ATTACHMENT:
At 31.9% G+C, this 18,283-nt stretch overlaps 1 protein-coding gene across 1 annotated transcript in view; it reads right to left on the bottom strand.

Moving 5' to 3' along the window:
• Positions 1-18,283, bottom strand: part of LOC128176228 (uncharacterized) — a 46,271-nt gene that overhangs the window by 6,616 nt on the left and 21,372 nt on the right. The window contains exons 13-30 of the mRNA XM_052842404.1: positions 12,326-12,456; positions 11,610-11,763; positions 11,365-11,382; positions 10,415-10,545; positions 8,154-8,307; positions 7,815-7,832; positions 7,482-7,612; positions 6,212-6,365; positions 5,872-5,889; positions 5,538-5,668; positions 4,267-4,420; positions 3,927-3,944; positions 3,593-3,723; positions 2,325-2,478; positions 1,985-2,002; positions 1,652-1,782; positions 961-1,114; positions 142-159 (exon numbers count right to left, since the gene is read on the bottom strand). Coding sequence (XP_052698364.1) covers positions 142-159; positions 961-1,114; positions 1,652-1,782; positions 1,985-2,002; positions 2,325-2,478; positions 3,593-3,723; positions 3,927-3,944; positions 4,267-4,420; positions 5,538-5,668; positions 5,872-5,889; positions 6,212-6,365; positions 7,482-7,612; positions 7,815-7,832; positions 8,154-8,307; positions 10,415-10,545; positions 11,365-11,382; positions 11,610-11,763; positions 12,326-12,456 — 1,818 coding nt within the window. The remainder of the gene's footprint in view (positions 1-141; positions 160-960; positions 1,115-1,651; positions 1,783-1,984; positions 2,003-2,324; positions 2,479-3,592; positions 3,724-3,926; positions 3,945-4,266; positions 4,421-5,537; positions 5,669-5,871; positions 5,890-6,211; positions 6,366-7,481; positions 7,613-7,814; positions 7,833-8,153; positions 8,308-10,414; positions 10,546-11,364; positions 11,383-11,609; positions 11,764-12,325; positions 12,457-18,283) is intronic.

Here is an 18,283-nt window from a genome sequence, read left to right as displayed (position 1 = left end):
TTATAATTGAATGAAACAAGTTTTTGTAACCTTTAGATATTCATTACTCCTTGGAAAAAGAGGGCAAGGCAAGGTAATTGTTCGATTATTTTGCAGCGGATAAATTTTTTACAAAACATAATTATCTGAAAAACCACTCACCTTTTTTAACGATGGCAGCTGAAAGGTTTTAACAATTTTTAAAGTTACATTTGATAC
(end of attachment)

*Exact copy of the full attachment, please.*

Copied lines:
At 31.9% G+C, this 18,283-nt stretch overlaps 1 protein-coding gene across 1 annotated transcript in view; it reads right to left on the bottom strand.

Moving 5' to 3' along the window:
• Positions 1-18,283, bottom strand: part of LOC128176228 (uncharacterized) — a 46,271-nt gene that overhangs the window by 6,616 nt on the left and 21,372 nt on the right. The window contains exons 13-30 of the mRNA XM_052842404.1: positions 12,326-12,456; positions 11,610-11,763; positions 11,365-11,382; positions 10,415-10,545; positions 8,154-8,307; positions 7,815-7,832; positions 7,482-7,612; positions 6,212-6,365; positions 5,872-5,889; positions 5,538-5,668; positions 4,267-4,420; positions 3,927-3,944; positions 3,593-3,723; positions 2,325-2,478; positions 1,985-2,002; positions 1,652-1,782; positions 961-1,114; positions 142-159 (exon numbers count right to left, since the gene is read on the bottom strand). Coding sequence (XP_052698364.1) covers positions 142-159; positions 961-1,114; positions 1,652-1,782; positions 1,985-2,002; positions 2,325-2,478; positions 3,593-3,723; positions 3,927-3,944; positions 4,267-4,420; positions 5,538-5,668; positions 5,872-5,889; positions 6,212-6,365; positions 7,482-7,612; positions 7,815-7,832; positions 8,154-8,307; positions 10,415-10,545; positions 11,365-11,382; positions 11,610-11,763; positions 12,326-12,456 — 1,818 coding nt within the window. The remainder of the gene's footprint in view (positions 1-141; positions 160-960; positions 1,115-1,651; positions 1,783-1,984; positions 2,003-2,324; positions 2,479-3,592; positions 3,724-3,926; positions 3,945-4,266; positions 4,421-5,537; positions 5,669-5,871; positions 5,890-6,211; positions 6,366-7,481; positions 7,613-7,814; positions 7,833-8,153; positions 8,308-10,414; positions 10,546-11,364; positions 11,383-11,609; positions 11,764-12,325; positions 12,457-18,283) is intronic.

Here is an 18,283-nt window from a genome sequence, read left to right as displayed (position 1 = left end):
TTATAATTGAATGAAACAAGTTTTTGTAACCTTTAGATATTCATTACTCCTTGGAAAAAGAGGGCAAGGCAAGGTAATTGTTCGATTATTTTGCAGCGGATAAATTTTTTACAAAACATAATTATCTGAAAAACCACTCACCTTTTTTAACGATGGCAGCTGAAAGGTTTTAACAATTTTTAAAGTTACATTTGATAC